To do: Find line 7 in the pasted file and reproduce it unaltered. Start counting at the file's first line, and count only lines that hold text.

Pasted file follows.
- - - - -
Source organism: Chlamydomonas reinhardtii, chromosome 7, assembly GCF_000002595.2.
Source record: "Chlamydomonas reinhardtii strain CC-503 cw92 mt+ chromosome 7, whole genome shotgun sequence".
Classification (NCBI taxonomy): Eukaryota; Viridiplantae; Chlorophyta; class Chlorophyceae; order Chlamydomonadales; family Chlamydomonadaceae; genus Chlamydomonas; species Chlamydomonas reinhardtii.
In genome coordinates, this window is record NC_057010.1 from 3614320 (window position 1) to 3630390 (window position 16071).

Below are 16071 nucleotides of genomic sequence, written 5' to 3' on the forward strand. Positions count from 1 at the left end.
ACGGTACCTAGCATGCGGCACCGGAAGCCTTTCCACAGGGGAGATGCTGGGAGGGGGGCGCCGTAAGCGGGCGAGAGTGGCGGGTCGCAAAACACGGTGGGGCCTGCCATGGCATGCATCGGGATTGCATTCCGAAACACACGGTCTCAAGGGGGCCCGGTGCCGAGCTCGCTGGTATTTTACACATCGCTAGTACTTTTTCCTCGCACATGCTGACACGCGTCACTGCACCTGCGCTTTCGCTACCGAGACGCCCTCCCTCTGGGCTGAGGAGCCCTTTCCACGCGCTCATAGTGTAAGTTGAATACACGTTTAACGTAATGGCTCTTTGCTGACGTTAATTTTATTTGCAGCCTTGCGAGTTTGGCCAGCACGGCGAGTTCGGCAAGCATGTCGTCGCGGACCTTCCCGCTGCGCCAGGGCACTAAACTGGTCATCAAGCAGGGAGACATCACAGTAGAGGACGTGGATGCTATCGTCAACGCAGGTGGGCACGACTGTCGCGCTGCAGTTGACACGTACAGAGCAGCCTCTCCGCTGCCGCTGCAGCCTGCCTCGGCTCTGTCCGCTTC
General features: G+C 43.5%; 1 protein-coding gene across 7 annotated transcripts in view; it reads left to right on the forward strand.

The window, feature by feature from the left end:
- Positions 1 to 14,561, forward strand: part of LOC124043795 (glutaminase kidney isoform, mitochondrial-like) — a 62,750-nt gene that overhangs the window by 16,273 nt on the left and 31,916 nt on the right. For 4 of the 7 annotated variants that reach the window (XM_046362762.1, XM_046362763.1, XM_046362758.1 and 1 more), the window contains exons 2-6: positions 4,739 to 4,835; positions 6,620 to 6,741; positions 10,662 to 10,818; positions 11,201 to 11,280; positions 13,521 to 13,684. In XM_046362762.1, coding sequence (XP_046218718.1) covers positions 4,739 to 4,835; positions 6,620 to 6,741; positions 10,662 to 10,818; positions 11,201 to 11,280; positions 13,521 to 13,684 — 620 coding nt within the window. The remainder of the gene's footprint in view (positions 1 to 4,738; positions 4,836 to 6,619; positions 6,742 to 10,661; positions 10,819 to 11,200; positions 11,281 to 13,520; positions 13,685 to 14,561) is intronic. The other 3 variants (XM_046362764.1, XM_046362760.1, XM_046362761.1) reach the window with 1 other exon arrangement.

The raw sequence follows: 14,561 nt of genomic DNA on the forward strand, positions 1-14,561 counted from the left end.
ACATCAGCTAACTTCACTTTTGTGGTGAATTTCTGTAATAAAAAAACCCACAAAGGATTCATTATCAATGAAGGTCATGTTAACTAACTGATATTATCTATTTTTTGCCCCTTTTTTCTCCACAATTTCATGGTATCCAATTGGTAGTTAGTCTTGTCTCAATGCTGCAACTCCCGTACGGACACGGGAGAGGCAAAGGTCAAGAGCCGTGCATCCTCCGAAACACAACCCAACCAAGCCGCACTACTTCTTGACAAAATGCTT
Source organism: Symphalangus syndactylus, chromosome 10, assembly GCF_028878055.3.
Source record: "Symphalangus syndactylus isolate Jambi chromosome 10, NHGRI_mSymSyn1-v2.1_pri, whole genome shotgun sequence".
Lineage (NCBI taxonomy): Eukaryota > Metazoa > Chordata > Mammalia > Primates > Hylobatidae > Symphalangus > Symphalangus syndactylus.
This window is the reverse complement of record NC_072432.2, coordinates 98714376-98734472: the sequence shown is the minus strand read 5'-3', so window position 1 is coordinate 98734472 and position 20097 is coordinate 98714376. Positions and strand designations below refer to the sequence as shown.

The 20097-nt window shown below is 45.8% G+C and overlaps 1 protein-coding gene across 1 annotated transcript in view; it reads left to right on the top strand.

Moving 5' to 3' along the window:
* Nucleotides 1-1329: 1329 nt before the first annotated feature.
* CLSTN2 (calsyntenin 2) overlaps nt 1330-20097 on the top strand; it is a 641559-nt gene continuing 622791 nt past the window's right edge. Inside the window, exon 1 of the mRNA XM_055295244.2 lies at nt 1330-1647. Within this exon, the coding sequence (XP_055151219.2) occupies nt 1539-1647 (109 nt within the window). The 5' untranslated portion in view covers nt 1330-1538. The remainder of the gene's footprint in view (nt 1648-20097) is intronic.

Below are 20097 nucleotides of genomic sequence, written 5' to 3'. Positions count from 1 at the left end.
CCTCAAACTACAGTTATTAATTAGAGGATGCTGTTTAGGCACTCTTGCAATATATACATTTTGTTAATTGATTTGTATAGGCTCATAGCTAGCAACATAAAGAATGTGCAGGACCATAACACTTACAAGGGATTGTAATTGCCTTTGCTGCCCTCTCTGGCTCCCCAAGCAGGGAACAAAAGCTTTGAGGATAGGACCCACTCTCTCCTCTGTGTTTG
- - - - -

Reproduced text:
General features: G+C 43.5%; 1 protein-coding gene across 7 annotated transcripts in view; it reads left to right on the forward strand.